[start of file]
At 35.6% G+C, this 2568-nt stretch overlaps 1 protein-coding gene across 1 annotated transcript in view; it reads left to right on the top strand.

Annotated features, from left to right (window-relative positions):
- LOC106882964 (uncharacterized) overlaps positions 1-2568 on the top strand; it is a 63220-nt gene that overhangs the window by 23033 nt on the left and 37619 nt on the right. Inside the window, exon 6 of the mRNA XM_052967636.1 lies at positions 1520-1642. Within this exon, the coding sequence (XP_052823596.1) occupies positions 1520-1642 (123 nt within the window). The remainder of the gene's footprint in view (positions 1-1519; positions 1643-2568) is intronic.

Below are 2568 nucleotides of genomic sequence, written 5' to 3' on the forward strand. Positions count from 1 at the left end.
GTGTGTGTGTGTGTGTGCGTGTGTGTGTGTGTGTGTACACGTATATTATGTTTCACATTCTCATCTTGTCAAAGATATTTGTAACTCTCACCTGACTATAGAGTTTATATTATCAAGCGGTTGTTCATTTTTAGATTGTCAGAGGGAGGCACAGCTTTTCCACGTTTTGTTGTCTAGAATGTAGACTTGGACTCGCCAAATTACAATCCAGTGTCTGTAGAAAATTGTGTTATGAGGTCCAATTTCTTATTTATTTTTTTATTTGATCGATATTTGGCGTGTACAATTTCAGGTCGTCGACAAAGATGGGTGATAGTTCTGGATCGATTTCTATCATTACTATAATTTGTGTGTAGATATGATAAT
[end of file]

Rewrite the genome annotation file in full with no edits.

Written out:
At 35.6% G+C, this 2568-nt stretch overlaps 1 protein-coding gene across 1 annotated transcript in view; it reads left to right on the top strand.

Annotated features, from left to right (window-relative positions):
- LOC106882964 (uncharacterized) overlaps positions 1-2568 on the top strand; it is a 63220-nt gene that overhangs the window by 23033 nt on the left and 37619 nt on the right. Inside the window, exon 6 of the mRNA XM_052967636.1 lies at positions 1520-1642. Within this exon, the coding sequence (XP_052823596.1) occupies positions 1520-1642 (123 nt within the window). The remainder of the gene's footprint in view (positions 1-1519; positions 1643-2568) is intronic.

Below are 2568 nucleotides of genomic sequence, written 5' to 3' on the forward strand. Positions count from 1 at the left end.
GTGTGTGTGTGTGTGTGCGTGTGTGTGTGTGTGTGTACACGTATATTATGTTTCACATTCTCATCTTGTCAAAGATATTTGTAACTCTCACCTGACTATAGAGTTTATATTATCAAGCGGTTGTTCATTTTTAGATTGTCAGAGGGAGGCACAGCTTTTCCACGTTTTGTTGTCTAGAATGTAGACTTGGACTCGCCAAATTACAATCCAGTGTCTGTAGAAAATTGTGTTATGAGGTCCAATTTCTTATTTATTTTTTTATTTGATCGATATTTGGCGTGTACAATTTCAGGTCGTCGACAAAGATGGGTGATAGTTCTGGATCGATTTCTATCATTACTATAATTTGTGTGTAGATATGATAAT